Deep down Zero Dark Thirty is a heady movie-going experience. It’s gripping and thrilling and, in a few rare spots, funny. But I should say that I had no interest in seeing this movie, about the long and arduous hunt for Osama bin Laden, when the first trailer was released.
Movies face the same challenges as old flames who are looking for a second chance — we want to believe them, but they still have to prove it to us by acknowledging our doubts and helping us move past them.
Ray Liotta, 57, has had his share of playing bad guys — even likable ones, as in 1990's Goodfellas about the life of mobster Henry Hill — but it was a slightly different experience playing the victim, as he does in the upcoming Killing Them Softly, written and directed by Andrew Dominik (The Assassination of Jesse James by the Coward Robert Ford) and also starring Brad Pitt, James Gandolfini and Sam Shepard about a heist that goes down during a mob-protected poker game.
If you thought The Sopranos would mark the end of James Gandolfini (more famously known as Tony Soprano), think again. Gandolfini is set to make a comeback in the HBO drama Criminal Justice, originally a BBC Peter Moffat creation that follows a single case for one full season.
The first teaser poster for Killing Them Softly, which has been dubbed "the Brad Pitt hit man movie" by many Cannes watchers, has hit the web (see below) — a pretty quick turnout for a film that, according to director Andrew Dominik, was only finished days before it screened at the 65th Annual Cannes Film Festival and until recently went by the name Cogan's Trade.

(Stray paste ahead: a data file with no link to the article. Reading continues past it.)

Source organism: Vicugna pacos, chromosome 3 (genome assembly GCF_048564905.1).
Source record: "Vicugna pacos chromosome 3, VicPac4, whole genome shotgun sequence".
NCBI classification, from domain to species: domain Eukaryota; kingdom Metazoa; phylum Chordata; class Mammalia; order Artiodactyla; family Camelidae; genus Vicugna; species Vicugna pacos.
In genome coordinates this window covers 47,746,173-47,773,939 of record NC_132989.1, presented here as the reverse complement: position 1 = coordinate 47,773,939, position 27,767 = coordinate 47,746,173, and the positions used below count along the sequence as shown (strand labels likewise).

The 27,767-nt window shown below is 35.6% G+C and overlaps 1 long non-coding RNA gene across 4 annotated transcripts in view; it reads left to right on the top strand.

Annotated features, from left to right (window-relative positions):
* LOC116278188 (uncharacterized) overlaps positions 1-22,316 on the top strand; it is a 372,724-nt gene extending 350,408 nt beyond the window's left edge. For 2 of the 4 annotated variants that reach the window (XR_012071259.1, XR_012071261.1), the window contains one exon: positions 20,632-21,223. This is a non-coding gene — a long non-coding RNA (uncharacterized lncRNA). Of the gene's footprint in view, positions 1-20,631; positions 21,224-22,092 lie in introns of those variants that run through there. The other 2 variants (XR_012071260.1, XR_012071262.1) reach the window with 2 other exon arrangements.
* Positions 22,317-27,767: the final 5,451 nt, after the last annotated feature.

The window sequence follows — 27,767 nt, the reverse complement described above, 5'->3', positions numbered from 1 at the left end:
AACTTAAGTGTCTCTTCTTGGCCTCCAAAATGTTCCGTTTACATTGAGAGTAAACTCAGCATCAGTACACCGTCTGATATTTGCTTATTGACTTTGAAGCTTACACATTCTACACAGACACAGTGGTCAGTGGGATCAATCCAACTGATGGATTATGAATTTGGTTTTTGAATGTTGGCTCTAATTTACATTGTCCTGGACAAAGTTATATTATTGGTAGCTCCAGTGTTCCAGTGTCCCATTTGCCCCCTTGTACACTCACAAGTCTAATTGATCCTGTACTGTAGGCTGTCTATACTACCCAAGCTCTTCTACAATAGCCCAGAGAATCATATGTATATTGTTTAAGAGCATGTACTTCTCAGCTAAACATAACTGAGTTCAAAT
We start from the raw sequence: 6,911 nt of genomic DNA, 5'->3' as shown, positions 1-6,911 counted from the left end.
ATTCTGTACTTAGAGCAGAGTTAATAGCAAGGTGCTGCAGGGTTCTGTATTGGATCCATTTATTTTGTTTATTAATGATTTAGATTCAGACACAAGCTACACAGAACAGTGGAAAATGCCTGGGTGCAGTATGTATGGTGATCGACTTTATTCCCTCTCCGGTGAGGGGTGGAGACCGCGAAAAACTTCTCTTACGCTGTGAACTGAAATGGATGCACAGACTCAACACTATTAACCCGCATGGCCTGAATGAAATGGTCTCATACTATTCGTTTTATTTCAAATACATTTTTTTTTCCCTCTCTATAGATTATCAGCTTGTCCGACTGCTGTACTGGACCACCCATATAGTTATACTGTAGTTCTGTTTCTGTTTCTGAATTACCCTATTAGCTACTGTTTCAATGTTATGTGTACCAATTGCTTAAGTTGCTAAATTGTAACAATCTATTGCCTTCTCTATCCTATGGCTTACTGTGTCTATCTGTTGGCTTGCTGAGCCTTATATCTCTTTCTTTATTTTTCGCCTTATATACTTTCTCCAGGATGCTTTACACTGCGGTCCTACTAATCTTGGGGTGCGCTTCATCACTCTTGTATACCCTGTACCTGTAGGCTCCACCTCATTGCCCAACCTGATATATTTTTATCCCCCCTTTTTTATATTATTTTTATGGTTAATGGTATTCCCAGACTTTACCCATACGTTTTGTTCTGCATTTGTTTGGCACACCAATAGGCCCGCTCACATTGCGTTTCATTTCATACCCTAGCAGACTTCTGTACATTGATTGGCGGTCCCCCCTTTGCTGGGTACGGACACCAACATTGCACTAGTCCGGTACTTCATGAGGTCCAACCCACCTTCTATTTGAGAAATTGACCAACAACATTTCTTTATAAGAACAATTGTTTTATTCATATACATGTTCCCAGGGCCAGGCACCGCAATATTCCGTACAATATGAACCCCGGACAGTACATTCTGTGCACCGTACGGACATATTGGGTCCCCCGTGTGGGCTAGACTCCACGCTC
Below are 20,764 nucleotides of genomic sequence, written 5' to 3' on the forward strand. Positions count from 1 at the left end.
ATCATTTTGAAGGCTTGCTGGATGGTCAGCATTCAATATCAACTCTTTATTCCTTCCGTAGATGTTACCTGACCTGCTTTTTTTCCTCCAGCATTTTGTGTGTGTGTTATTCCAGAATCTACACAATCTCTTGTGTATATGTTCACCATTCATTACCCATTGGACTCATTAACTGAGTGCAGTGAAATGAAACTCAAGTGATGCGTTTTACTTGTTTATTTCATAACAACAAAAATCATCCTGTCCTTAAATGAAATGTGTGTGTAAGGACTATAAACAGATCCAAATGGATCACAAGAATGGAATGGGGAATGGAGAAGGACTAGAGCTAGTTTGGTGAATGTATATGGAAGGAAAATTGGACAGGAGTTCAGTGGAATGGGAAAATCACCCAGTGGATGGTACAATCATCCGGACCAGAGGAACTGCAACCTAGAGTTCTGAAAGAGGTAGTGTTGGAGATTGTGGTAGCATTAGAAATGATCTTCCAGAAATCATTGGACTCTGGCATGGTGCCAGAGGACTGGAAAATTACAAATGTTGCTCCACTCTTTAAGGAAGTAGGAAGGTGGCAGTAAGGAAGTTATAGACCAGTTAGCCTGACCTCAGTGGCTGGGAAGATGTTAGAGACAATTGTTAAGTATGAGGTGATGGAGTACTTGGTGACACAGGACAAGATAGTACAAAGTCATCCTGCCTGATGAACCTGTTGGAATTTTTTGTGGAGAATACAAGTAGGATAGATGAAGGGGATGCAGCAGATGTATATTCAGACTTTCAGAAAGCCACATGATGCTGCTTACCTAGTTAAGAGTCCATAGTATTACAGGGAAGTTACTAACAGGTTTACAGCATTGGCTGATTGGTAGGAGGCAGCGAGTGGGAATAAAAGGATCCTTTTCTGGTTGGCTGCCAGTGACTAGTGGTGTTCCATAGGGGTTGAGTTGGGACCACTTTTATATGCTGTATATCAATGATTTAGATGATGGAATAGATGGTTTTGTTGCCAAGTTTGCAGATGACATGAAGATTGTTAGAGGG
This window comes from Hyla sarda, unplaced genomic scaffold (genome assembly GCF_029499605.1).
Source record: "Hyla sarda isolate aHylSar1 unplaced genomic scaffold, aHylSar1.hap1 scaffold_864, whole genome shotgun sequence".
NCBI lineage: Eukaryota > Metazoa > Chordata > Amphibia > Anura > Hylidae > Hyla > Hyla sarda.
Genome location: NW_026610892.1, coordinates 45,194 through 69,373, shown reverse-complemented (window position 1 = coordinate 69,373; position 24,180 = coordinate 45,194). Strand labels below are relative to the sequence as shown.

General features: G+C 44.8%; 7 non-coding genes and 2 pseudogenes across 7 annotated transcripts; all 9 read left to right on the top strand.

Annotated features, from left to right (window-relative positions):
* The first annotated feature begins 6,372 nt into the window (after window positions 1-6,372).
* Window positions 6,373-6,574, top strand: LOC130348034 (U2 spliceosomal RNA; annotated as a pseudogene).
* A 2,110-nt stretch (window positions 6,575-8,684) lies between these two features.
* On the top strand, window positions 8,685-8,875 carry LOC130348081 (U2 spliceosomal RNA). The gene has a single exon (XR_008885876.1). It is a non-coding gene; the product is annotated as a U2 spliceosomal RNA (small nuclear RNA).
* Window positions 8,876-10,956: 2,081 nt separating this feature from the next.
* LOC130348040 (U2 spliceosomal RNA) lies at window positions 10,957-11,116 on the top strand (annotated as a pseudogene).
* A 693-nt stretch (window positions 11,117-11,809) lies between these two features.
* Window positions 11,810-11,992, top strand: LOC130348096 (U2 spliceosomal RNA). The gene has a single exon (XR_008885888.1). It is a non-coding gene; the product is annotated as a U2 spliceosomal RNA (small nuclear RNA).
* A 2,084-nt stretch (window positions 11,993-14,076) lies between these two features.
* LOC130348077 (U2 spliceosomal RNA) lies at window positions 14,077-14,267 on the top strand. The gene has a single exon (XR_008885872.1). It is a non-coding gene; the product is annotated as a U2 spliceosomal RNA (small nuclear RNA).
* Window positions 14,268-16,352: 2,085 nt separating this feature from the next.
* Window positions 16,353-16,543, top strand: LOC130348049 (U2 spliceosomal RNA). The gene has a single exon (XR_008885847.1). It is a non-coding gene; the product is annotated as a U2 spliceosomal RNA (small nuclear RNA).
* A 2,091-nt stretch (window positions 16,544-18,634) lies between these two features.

Killing Them Softly is a reunion for star Brad Pitt and director Andrew Dominik, who last collaborated on 2007's The Assassination of Jesse James by the Coward Robert Ford. Based on "Cogan's Trade," a 1974 bestselling crime novel by George V.
Maurice Sendak, who delighted and frightened children for half a century with his vividly illustrated Where the Wild Things Are (1963), died on Tuesday in Danbury, Conn. at the age of 83, of complications from a stroke.
Welcome to the Rileys by writer Ken Hixon (Inventing the Abbots) and director Jake Scott (Ridley’s son) is a somber tale with little comic relief and even less originality. Almost every move this film makes is toward a cliché or cheap emotional ploy.
Will Ferrell, 44, has been experiencing New Orleans to the fullest while filming his upcoming movie with Zack Galifianakis, Dog Fight. Not only did he announce the players at a New Orleans Hornets vs. Chicago Bulls game earlier this month, but he jumped headfirst into Mardi Gras, too, riding on the parade's main float as King Bacchus, Roman God of Wine.
For more than a decade offbeat auteur Spike Jonze, director of surrealist headscratchers Being John Malkovich and Adaptation, dragged his labor of love vision for Maurice Sendak’s celebrated children’s fable about a bedroom busting Odyssey through a troubled boy’s imagination all around town looking for a studio to work with.
The remake machine continues to mercilessly trundle forward with Joseph Sergent’s gritty 1974 adaptation of the John Godey’s playful heist novel the latest casualty. As with any and all remakes there are two separate audiences walking into the theater; those who remember the original and maintain affection for it, and those who don’t.
Though little known outside cult circles as a name and even less recognizable as a face, curiously named, diminutive Glaswegian Armando Iannucci has a decorated track record as the driving force behind some of the finest British comedy of the last fifteen years.